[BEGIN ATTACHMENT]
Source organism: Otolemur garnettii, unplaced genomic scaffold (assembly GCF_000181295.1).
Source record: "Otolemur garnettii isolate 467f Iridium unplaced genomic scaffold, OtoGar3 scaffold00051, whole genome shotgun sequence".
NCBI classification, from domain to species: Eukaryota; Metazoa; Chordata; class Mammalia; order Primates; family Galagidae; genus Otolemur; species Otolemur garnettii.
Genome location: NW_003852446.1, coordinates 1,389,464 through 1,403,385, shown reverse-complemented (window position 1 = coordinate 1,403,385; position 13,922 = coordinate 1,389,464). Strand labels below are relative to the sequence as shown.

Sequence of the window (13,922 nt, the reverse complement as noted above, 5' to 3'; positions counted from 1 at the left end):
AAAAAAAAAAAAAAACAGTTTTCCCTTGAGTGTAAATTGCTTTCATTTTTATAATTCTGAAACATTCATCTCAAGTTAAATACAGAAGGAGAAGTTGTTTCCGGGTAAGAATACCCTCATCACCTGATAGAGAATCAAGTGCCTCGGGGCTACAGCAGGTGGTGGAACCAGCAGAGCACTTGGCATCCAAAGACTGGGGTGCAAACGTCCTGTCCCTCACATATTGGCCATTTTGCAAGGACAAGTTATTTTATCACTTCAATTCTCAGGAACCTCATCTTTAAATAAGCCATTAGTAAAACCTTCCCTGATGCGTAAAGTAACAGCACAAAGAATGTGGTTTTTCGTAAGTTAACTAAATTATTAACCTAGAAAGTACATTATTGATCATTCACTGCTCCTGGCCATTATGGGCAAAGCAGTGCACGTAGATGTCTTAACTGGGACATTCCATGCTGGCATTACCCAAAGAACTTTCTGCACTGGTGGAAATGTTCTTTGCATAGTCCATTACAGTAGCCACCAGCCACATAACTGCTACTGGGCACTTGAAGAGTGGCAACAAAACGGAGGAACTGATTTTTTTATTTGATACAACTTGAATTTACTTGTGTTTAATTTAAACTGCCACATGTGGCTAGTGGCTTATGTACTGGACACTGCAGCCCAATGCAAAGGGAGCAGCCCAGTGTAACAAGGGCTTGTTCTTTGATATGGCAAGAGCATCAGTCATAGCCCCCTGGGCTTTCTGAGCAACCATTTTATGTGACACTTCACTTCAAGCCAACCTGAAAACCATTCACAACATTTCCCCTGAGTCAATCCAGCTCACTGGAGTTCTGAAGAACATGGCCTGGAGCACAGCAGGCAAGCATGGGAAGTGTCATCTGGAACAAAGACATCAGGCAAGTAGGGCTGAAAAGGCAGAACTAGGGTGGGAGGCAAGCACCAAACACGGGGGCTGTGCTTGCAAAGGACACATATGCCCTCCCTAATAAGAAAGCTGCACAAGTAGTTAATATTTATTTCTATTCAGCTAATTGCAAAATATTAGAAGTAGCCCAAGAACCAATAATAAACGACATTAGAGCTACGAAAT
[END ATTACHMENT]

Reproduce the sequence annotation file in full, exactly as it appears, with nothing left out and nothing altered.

Source organism: Otolemur garnettii, unplaced genomic scaffold (assembly GCF_000181295.1).
Source record: "Otolemur garnettii isolate 467f Iridium unplaced genomic scaffold, OtoGar3 scaffold00051, whole genome shotgun sequence".
NCBI classification, from domain to species: Eukaryota; Metazoa; Chordata; class Mammalia; order Primates; family Galagidae; genus Otolemur; species Otolemur garnettii.
Genome location: NW_003852446.1, coordinates 1,389,464 through 1,403,385, shown reverse-complemented (window position 1 = coordinate 1,403,385; position 13,922 = coordinate 1,389,464). Strand labels below are relative to the sequence as shown.

Sequence of the window (13,922 nt, the reverse complement as noted above, 5' to 3'; positions counted from 1 at the left end):
AAAAAAAAAAAAAAACAGTTTTCCCTTGAGTGTAAATTGCTTTCATTTTTATAATTCTGAAACATTCATCTCAAGTTAAATACAGAAGGAGAAGTTGTTTCCGGGTAAGAATACCCTCATCACCTGATAGAGAATCAAGTGCCTCGGGGCTACAGCAGGTGGTGGAACCAGCAGAGCACTTGGCATCCAAAGACTGGGGTGCAAACGTCCTGTCCCTCACATATTGGCCATTTTGCAAGGACAAGTTATTTTATCACTTCAATTCTCAGGAACCTCATCTTTAAATAAGCCATTAGTAAAACCTTCCCTGATGCGTAAAGTAACAGCACAAAGAATGTGGTTTTTCGTAAGTTAACTAAATTATTAACCTAGAAAGTACATTATTGATCATTCACTGCTCCTGGCCATTATGGGCAAAGCAGTGCACGTAGATGTCTTAACTGGGACATTCCATGCTGGCATTACCCAAAGAACTTTCTGCACTGGTGGAAATGTTCTTTGCATAGTCCATTACAGTAGCCACCAGCCACATAACTGCTACTGGGCACTTGAAGAGTGGCAACAAAACGGAGGAACTGATTTTTTTATTTGATACAACTTGAATTTACTTGTGTTTAATTTAAACTGCCACATGTGGCTAGTGGCTTATGTACTGGACACTGCAGCCCAATGCAAAGGGAGCAGCCCAGTGTAACAAGGGCTTGTTCTTTGATATGGCAAGAGCATCAGTCATAGCCCCCTGGGCTTTCTGAGCAACCATTTTATGTGACACTTCACTTCAAGCCAACCTGAAAACCATTCACAACATTTCCCCTGAGTCAATCCAGCTCACTGGAGTTCTGAAGAACATGGCCTGGAGCACAGCAGGCAAGCATGGGAAGTGTCATCTGGAACAAAGACATCAGGCAAGTAGGGCTGAAAAGGCAGAACTAGGGTGGGAGGCAAGCACCAAACACGGGGGCTGTGCTTGCAAAGGACACATATGCCCTCCCTAATAAGAAAGCTGCACAAGTAGTTAATATTTATTTCTATTCAGCTAATTGCAAAATATTAGAAGTAGCCCAAGAACCAATAATAAACGACATTAGAGCTACGAAAT